Thus, it will be appreciated that as the potentiometer 24 is successively advanced and restored, each of the shaped charges 28D will be sequentially connected into the firing circuit one at a time and then detonated as desired.

When all of the shaped charges 28D in the lowermost carrier 63 have been detonated, it is necessary only for the operator to throw the reversing switch 27 to the left so as to reverse the polarity on the central conductor 20' of the monocable 14. Then, by again successively advancing and returning the potentiometer 24', the shaped charges 28E in carrier 64 will be fired in the same manner as already described.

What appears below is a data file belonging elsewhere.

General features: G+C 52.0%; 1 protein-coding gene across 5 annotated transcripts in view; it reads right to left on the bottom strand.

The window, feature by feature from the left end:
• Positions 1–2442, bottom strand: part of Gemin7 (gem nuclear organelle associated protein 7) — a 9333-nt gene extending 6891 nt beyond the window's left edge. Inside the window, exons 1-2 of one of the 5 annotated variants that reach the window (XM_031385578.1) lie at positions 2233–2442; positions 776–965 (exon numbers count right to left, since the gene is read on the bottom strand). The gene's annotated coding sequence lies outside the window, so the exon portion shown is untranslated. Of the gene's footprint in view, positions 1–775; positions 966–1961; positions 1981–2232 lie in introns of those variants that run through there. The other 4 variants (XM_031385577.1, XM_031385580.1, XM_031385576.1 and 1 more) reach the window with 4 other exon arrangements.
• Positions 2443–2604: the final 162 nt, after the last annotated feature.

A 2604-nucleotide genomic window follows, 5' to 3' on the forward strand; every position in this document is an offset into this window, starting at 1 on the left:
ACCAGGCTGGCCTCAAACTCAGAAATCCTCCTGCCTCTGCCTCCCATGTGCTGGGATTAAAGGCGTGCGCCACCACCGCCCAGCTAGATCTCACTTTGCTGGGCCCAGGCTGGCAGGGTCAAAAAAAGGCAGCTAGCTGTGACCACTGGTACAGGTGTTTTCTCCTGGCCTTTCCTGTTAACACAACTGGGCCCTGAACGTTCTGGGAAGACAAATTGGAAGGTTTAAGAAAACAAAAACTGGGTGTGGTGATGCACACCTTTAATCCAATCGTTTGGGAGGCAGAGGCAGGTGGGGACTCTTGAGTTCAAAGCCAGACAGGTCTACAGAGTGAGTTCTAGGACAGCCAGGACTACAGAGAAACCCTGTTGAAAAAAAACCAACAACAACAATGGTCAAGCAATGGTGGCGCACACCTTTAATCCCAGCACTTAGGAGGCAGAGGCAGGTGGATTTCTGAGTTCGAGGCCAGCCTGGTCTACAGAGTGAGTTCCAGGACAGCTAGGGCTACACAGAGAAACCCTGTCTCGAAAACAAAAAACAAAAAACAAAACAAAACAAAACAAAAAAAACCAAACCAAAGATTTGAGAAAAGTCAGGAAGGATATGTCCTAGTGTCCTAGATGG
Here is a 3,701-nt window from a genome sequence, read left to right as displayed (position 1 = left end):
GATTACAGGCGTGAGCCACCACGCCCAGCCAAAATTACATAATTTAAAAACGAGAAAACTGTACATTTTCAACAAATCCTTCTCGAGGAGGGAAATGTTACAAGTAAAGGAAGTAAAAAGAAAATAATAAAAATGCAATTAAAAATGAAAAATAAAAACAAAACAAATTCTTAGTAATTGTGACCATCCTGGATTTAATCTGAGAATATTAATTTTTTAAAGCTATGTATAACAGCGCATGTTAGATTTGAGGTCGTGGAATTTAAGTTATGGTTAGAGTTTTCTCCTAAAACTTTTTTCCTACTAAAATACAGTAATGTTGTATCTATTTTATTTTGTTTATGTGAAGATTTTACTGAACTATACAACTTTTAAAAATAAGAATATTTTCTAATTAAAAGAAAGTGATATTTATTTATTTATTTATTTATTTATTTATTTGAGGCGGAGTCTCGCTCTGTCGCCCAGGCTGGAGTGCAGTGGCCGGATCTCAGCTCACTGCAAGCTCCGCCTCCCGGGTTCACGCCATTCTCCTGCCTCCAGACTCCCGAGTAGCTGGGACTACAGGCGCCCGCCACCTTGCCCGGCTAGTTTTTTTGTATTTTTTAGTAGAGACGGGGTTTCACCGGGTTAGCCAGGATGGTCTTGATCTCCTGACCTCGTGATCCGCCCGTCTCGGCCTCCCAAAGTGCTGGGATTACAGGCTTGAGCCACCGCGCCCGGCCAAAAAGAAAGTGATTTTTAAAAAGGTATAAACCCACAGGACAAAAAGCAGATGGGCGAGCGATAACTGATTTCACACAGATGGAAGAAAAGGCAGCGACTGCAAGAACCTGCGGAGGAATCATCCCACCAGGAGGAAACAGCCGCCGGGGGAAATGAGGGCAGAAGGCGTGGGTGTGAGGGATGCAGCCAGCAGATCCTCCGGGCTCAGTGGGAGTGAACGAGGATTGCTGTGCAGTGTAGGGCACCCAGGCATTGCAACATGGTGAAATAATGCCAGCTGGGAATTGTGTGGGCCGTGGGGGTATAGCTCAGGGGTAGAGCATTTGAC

With the electrical systems D and E as shown in FIG. 3, after a particular shaped charge 289 or 2813. has been detonated, the operator must return the potentiometer 24, to its initial position each time before the selector switch 60 can be indexed to its next position. Thus, by observing the ammeter 25', the operator will be able to watch the current rise as the potentiometer 24' is advanced in the direction of arrow 54'. Initially, the current will rise at a fairly constant rate until the solenoid mechanism 69 indexes the selector switch 60. At the instant this solenoid mechanism 69 is actuated, there will be a momentary but detectable deflection of the pointer of meter 25', which deflection indicates that the solenoid mechanism has operated. Then, as the potentiometer 24' is advanced still further to bring the voltage applied to the central conductor 20' in excess of the Zener level of Zener '65, the current will again rise at a fairly constant rate. When a shaped charge 28D or 28E detonates however, the ammeter 25' will again deflect and then drop-off sharply. This sudden drop-off is, of course, the result of the igniter 42]) opening so that the only resistance remaining in the particular electrical system D or B will 'be that of the coil of the solenoid 68. The current will naturally drop to whatever is being drawn by the coil of the solenoid 68 as it holds the solenoid mechanism 69 engaged in the manner previously described.